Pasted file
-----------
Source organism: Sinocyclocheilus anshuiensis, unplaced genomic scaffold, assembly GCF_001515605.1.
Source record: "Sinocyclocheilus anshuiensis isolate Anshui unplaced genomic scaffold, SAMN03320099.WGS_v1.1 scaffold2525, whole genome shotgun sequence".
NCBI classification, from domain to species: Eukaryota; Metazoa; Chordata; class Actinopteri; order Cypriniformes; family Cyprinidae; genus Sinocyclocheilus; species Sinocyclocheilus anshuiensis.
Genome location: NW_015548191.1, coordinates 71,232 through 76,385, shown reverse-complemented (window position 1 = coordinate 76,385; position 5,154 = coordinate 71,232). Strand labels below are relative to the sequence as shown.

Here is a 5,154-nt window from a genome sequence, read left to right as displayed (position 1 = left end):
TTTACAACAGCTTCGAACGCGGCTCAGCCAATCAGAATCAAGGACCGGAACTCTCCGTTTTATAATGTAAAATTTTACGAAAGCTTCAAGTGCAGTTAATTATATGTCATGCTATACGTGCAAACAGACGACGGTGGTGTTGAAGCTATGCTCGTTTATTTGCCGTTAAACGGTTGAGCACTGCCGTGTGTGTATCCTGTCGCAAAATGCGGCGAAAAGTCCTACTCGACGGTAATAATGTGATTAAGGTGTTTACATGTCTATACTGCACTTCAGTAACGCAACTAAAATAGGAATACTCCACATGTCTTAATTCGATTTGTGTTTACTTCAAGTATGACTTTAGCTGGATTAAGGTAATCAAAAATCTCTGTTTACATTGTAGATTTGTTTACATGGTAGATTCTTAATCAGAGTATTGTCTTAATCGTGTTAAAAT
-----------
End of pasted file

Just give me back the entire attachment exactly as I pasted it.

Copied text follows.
Source organism: Sinocyclocheilus anshuiensis, unplaced genomic scaffold, assembly GCF_001515605.1.
Source record: "Sinocyclocheilus anshuiensis isolate Anshui unplaced genomic scaffold, SAMN03320099.WGS_v1.1 scaffold2525, whole genome shotgun sequence".
NCBI classification, from domain to species: Eukaryota; Metazoa; Chordata; class Actinopteri; order Cypriniformes; family Cyprinidae; genus Sinocyclocheilus; species Sinocyclocheilus anshuiensis.
Genome location: NW_015548191.1, coordinates 71,232 through 76,385, shown reverse-complemented (window position 1 = coordinate 76,385; position 5,154 = coordinate 71,232). Strand labels below are relative to the sequence as shown.

Here is a 5,154-nt window from a genome sequence, read left to right as displayed (position 1 = left end):
TTTACAACAGCTTCGAACGCGGCTCAGCCAATCAGAATCAAGGACCGGAACTCTCCGTTTTATAATGTAAAATTTTACGAAAGCTTCAAGTGCAGTTAATTATATGTCATGCTATACGTGCAAACAGACGACGGTGGTGTTGAAGCTATGCTCGTTTATTTGCCGTTAAACGGTTGAGCACTGCCGTGTGTGTATCCTGTCGCAAAATGCGGCGAAAAGTCCTACTCGACGGTAATAATGTGATTAAGGTGTTTACATGTCTATACTGCACTTCAGTAACGCAACTAAAATAGGAATACTCCACATGTCTTAATTCGATTTGTGTTTACTTCAAGTATGACTTTAGCTGGATTAAGGTAATCAAAAATCTCTGTTTACATTGTAGATTTGTTTACATGGTAGATTCTTAATCAGAGTATTGTCTTAATCGTGTTAAAAT